What causes such a drastic action? The town health board is sick of trying to keep up with tobacco companies continuous marketing to underage smokers. Some of the tactics used in the small town are bubble gum cigarettes and dissoluble smokeless tobacco that look like Tic Tacs.
They have decided that change has to start somewhere. According to a report from the U.S. Surgeon General, if tobacco use and marketing continue without infringements, 5.6 million American children who are younger than 18 today will die prematurely because of smoking. And it isn’t completely unheard of. Earlier this year, drugstore CVS announced they would stop selling tobacco products.
Local merchants, including Brian Vincent, owner of Vincent’s Country Store, say that it could be disastrous for business. A quarter of his customers purchase tobacco as their main purchase, and they make supplementary purchases while they are in the store. That amounts to approximately five percent of his total sales specifically coming from tobacco products.
If the ban goes through, it will drive business outside of town. With most retailers working in a two to five percent margin, that takes their precious margin away. In light of this and with the backing of The New England Convenience Store Association, Vincent has started a petition against the ban, and he has managed to collect more than 800 signatures. And he’s not alone. There are other merchants who have collected hundreds more.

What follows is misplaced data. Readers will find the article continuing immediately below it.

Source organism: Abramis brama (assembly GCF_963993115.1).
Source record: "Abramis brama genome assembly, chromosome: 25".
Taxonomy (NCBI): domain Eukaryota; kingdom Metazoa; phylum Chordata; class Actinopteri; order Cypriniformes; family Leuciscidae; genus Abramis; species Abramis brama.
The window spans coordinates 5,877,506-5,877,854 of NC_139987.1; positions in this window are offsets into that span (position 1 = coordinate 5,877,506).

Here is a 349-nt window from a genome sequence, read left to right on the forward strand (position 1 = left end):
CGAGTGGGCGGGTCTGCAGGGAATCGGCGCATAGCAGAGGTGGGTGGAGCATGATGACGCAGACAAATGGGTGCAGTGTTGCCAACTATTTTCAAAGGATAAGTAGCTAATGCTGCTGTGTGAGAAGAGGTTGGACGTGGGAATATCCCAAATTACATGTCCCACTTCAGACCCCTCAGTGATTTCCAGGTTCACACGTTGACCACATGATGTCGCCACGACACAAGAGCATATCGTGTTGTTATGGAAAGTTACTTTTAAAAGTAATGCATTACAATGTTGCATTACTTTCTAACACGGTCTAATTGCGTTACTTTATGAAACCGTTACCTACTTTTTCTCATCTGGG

Obviously, merchants and their consumers are on the same page. Tobacco lobbyists and growers are on the side of the merchants, chanting they should be able to choose what merchandise they sell.
Everything is stirring the pot so much that the local health board has had to move its meeting to a local elementary cafeteria due to the overwhelming attendance at a meeting that is usually held in a small conference room. Board members are committed to keeping an open mind and hearing all public opinion. If the measure does pass, they are hoping that locals will support the businesses by buying more.
The stakes are high. This would be the first ban of its kind in America if the measure passes, and it could encourage other towns to also pursue the banning of tobacco products.
(Photo courtesy of SuperFantastic)